The importance of touching your horse.

Gary Severson was the first person to show me how bodywork can be used to release tension.

Last week I read a post at Enlightened Horsemanship Through Touch that really struck home, Routine Tasks with no Inherent Meaning Diminish the Spirit of the Horse.

There’s a lot in the post that I agree with. But it was this paragraph that really resonated with me. It refers to how we can motivate our horses by touching them more:

Another way is to increase the amount of physical contact we have with our horses. Not the kind with the whip or with the leg. The kind where you both are on the ground and your hands are on the horse. Touch is a miracle communicator because horses are sensory creatures. Like us, touch in equine life is an important part of the establishment of social hierarchies and family interaction. The reward of human touch is powerful for such tactile animals. You’ve seen a horse with a metaphorical sign reading, “will work for food,” but most of them also will work for touch.

Over the past two or three years I’ve come to believe strongly in the positive effect of touch. It started by watching my saddle fitter, Gary Severson, work on my horses. There have been times when my horse would flinch over his loin, or get a bit girthy, even though I knew my saddles fit. Gary showed me a few techniques to release that tension and I was hooked.

I searched the Internet and found Jim Masterson’s instructional DVD and a few articles on his techniques. This was what I was looking for — clearly illustrated instructions that helped me understand how to help my horse myself on an as-needed basis.

I started to give my horses massages — first using massage tools and then learning how to use my hands to release tension. Okay, I’m not a professional massage therapist and I’m sure I’m nowhere near as effective, but I have the advantage of being able to massage frequently and to feel how my horses’ bodies react to massage and are changed by it. Your hands give you a direct connection to your horse’s muscles so that you can feel exactly where he might be holding pain or tension. The signs are sometimes subtle and would be missed during a regular grooming.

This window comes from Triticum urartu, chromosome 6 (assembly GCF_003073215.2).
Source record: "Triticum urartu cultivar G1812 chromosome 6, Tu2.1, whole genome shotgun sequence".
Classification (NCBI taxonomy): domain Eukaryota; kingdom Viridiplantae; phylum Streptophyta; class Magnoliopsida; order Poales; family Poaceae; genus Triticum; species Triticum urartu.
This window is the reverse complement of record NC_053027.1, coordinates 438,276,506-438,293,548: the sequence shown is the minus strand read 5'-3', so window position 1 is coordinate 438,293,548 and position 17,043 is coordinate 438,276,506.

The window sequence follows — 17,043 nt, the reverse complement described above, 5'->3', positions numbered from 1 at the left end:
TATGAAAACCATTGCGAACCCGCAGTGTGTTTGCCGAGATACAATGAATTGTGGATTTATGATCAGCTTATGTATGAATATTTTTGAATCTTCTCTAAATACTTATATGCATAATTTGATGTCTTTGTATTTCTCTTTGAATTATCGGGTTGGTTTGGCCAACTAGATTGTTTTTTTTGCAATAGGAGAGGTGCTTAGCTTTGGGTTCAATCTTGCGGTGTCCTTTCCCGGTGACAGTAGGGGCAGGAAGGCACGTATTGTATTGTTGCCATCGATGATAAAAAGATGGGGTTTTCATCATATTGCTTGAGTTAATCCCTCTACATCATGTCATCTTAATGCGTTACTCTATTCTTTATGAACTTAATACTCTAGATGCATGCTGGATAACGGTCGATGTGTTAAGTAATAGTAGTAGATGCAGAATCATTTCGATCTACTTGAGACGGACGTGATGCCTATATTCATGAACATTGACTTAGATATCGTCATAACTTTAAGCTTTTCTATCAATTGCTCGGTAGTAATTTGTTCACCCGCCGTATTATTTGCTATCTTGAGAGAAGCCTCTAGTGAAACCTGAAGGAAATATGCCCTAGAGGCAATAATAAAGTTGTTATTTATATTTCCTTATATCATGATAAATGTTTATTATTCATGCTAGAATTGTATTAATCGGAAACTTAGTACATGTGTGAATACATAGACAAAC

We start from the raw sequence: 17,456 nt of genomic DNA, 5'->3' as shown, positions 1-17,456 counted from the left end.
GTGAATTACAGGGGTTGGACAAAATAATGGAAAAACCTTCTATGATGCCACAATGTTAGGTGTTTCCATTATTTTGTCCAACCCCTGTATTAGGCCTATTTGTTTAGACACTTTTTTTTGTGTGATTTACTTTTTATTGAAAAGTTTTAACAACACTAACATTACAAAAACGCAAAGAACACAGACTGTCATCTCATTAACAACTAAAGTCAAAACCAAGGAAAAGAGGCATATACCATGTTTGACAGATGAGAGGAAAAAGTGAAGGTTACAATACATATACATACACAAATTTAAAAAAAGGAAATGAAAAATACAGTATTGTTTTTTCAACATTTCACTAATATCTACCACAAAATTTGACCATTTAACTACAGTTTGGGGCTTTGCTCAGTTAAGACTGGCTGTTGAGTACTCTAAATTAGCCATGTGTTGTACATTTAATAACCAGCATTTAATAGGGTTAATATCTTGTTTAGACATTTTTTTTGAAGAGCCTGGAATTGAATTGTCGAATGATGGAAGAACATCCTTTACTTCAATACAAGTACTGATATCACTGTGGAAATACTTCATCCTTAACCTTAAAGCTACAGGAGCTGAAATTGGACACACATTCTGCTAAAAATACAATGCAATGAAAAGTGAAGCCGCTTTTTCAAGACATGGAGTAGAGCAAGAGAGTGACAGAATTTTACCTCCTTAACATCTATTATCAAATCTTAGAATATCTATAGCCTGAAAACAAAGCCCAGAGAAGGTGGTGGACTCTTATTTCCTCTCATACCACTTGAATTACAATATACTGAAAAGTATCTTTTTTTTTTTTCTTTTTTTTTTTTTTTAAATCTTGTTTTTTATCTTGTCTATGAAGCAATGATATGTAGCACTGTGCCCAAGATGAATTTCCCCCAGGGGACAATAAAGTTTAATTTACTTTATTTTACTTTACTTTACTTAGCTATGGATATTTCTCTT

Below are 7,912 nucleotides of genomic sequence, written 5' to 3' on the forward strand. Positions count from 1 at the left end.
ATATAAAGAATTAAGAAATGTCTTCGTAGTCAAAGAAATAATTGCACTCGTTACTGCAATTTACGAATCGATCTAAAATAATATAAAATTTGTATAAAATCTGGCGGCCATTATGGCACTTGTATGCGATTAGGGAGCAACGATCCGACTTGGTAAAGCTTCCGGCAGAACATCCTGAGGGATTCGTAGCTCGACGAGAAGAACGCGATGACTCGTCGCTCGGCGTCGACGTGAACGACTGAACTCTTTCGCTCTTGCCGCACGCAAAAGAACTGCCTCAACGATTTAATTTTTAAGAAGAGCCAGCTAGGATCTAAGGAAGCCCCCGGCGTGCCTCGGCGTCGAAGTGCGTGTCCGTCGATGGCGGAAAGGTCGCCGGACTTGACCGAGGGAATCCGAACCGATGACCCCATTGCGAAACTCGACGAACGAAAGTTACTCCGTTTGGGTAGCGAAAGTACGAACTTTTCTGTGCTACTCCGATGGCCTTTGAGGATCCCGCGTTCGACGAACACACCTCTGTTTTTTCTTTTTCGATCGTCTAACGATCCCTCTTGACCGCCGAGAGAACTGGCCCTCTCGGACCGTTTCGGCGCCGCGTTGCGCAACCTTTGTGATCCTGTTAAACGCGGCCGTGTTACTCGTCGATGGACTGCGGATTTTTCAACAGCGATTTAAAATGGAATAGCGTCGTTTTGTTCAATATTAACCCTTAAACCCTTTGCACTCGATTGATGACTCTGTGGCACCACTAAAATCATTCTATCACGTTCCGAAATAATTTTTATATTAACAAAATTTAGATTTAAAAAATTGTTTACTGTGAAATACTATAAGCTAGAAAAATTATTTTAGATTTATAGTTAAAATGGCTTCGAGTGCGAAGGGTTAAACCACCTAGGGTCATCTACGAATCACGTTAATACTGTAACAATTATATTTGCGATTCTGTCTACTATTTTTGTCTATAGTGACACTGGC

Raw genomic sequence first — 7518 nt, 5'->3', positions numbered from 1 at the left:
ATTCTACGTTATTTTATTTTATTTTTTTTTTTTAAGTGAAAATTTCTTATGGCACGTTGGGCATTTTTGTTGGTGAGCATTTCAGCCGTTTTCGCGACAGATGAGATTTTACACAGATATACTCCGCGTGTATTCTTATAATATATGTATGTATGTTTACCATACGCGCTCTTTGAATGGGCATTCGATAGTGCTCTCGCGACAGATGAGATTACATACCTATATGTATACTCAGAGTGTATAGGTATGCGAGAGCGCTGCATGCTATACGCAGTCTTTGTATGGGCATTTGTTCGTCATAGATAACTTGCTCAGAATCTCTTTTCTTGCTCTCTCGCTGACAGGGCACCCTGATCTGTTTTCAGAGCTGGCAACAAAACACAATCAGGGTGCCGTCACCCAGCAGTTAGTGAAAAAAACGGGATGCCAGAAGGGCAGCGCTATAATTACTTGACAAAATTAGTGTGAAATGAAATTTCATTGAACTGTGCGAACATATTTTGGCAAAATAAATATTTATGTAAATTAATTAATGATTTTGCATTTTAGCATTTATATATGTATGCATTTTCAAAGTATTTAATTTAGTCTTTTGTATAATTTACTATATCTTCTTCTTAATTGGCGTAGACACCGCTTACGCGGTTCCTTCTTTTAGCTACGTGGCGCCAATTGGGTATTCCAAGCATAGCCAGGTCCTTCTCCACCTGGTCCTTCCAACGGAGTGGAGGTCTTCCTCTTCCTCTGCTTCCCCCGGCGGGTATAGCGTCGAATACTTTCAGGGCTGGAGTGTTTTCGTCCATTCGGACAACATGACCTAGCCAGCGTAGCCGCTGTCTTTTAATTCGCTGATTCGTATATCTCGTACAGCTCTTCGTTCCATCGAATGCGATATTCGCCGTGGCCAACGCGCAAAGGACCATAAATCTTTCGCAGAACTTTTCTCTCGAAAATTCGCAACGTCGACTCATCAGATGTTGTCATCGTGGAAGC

Kroni loved being massaged

Kroni loved being massaged and he liked you to go deep into his muscles.

My Trakehner, Kroni, loved being massaged. He made the most incredible faces! Sometimes he would lean into me so hard I thought he’d fall over if I stopped (that massage sure feels good).

Freedom, my TB, is much more sensitive. While he holds a lot of tension, he is also very reactive and at least at first, could tolerate only the lightest touch. When I tried to work with him he’d dance around, try to nip me and otherwise be uncooperative. It took me a long time to figure out how to touch him in ways that were calming. When Kroni died, I spent a lot of time working with him on the ground, sometimes just putting my hands on his body to settle him, sometimes using accupressure points that are known for calming (the calming power of touch).

I believe that through this regime of bodywork and touching, I have been able to soothe both his body and his mind.

Interestingly, I don’t know that many people who use touch (at least consciously) as part of the way they care for their horses. I posted a poll recently on the Chronicle of the Horse Forum that asked people:

How often do you incorporate massage/touch into your grooming routine? Forty-one people responded:

  • 41.46% (17) reported they groomed horse thoroughly but don’t specifically use massage techniques.
  • 19.51% (8) reported that their horse gets regular massages from a professional.
  • 17.07% (7) answered that they incorporate massage into their daily routine.
  • 29.25% (12) said they give their horse a massage themselves periodically.
  • 14.63% (6) reported that massage is not part of their horse’s care.

This data is pretty consistent compared to the people I know. Most give their horses thorough grooming. It’s clear to me when I groom my own horse that some release of tension occurs when you groom, especially when you get those itchy spots where your horse leans into the currying motion. Okay, so I’m a recent convert and probably am still in the zealot stage, but with my horses I have not been able to get the same effects from grooming as I can when I touch my horses with my hands.

Equine bodyworkers that I’ve encountered talk about sharing energy with the horse when they work. I’m not sure that I’d say that — yet — but there is definitely a greater connection, which has a more positive impact, when your touch is not blocked by a curry comb or a brush.

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